Sea surgeon John Moyle likewise recommends that "Phlebotomy is to be Celebrated to oppose a Fever; which is apt to seize in this Case."3 He touches here upon the idea that unbalanced or corrupt humors are the cause of fevers, a concept repeated in several physician's books from this time period. In a case involving a burn patient, Richard Wiseman explains that a patient contracted a fever which was "great by reason of the Pain", noting that the patient "should have been let blood, but would not [allow it]."4

A Variety of Cupping Glasses
A Variety of Cupping Glasses, from Exercitationes Practicae
Circa Medendi Methodum, by Frederici Dekkers
William Fabry suggests the use of several different sorts of blood drawing procedures including "blood-letting, cupping, and other revultions, that the humours and blood may be drawne and evacuated to the other part"5.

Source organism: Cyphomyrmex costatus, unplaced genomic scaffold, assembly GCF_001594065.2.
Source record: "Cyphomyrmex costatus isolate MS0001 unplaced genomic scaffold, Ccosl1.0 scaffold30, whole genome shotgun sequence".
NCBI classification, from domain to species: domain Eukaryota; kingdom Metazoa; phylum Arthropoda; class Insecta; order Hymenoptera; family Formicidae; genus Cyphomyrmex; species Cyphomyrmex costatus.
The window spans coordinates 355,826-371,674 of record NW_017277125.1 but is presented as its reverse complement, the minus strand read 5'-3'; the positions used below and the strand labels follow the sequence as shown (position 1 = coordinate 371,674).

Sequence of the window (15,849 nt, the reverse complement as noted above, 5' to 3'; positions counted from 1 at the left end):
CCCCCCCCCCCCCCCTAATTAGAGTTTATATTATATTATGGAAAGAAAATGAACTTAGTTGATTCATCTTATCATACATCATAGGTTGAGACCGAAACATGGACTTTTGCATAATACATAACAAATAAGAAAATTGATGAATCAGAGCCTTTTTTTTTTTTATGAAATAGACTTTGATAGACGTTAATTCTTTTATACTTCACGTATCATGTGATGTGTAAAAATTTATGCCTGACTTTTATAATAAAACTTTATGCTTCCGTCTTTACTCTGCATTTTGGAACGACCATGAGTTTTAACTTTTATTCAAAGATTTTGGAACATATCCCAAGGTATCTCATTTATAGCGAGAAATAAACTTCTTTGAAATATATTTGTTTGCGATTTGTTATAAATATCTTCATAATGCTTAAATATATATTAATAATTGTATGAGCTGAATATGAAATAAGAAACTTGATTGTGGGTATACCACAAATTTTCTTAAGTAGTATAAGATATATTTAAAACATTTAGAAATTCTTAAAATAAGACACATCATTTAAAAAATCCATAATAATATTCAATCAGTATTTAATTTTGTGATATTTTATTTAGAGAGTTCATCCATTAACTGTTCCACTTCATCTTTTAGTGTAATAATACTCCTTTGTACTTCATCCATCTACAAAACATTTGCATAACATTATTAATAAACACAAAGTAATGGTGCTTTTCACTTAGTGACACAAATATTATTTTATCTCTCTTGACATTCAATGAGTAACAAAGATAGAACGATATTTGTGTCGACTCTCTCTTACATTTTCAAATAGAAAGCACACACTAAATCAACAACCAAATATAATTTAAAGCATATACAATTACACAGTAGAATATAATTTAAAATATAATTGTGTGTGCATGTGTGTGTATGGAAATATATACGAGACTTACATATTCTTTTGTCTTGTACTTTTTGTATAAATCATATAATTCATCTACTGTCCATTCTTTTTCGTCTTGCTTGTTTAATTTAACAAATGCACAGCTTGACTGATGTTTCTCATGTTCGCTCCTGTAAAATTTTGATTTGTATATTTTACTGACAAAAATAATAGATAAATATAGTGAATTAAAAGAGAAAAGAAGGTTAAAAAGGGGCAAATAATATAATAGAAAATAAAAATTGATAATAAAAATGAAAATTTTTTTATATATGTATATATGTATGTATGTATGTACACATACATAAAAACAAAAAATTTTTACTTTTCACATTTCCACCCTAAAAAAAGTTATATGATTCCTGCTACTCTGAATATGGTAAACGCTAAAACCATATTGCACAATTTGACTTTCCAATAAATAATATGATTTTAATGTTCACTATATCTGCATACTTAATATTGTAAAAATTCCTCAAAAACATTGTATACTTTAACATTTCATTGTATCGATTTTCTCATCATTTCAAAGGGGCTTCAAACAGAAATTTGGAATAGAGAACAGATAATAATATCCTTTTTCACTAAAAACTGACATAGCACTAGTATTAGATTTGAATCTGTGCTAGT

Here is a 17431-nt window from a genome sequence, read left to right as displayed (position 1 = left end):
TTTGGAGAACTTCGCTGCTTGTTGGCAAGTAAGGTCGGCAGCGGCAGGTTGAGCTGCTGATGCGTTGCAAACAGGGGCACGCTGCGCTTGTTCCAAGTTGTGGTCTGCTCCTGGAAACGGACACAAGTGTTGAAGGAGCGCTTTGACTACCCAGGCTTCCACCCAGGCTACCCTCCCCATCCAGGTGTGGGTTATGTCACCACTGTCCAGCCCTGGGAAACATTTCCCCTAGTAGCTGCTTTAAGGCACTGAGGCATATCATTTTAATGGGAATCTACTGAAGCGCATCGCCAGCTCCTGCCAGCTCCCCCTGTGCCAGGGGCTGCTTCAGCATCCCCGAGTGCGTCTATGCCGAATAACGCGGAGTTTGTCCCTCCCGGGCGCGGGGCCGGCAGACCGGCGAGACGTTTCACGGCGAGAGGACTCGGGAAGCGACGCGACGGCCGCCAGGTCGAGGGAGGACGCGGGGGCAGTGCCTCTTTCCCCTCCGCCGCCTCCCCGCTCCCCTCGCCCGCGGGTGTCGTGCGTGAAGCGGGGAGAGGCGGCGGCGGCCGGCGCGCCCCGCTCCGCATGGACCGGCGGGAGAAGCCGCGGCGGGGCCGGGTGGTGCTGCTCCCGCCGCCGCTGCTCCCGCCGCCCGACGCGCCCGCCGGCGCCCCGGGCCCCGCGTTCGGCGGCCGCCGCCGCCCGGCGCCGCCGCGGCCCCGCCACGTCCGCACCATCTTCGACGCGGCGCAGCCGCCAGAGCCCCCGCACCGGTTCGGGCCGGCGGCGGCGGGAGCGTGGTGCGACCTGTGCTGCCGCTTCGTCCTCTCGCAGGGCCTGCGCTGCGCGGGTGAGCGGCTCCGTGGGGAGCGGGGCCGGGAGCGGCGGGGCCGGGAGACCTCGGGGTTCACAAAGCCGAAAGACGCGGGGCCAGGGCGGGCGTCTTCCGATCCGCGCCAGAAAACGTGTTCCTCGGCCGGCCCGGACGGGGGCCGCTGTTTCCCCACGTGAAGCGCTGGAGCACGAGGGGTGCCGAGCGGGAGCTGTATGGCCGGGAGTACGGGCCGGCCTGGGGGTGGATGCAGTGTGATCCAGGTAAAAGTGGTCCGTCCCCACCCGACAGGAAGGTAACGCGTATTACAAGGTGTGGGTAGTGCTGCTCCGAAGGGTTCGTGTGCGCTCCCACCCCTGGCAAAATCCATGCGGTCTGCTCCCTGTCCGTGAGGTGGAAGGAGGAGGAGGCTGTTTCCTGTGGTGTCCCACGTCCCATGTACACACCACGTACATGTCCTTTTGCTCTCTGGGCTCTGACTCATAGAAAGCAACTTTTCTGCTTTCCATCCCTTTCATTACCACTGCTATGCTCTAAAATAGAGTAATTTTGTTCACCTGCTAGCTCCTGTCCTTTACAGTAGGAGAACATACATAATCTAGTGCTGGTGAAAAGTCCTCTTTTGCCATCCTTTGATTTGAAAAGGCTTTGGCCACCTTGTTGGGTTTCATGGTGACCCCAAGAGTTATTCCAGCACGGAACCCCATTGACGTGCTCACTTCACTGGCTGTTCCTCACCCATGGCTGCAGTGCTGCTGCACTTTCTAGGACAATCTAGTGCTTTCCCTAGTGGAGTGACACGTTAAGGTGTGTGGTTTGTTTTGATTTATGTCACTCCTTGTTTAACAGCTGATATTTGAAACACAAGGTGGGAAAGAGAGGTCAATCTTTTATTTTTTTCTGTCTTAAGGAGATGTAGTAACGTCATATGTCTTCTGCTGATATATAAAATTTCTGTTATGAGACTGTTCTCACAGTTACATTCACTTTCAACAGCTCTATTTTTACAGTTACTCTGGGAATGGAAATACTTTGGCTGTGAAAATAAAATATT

'Revultion' or revulsion is a humoral theory that recommends diverting the formation and attraction of 'bad' humors to a wound through the use of bleeding and cupping. (Cupping glasses like those seen here are used to form a vacuum on a body part to attract humors in the skin on which they are placed.) Revulsion suggests that the surgeon perform these operations on the side of the body opposite the wound location. The idea is that the bad humors will be attracted to the cupped or bled area away from the wound site.


The Man with the Clyster Syringe
Photo:Jean-Antoine Watteau
The Man With the Clyster Syringe (1700
There were two methods for purging the digestive system. One was to purge upwards through the use of emetic medicines. In the quote leading this section, Richard Wiseman advises the use of 'Lenients' for simple burns and stronger purging medicines when corrupt humors are present. (Possibly referring to the more violent burns, although corrupt humors seem to have been a facet of all types of burns according to William Fabry as we shall see..) Emetics cause the patient to vomit and, presumably, eject the material that would create more bad humors which would then flow towards the wound-site. Like Wiseman, William Fabry advises the use of purging medicines.6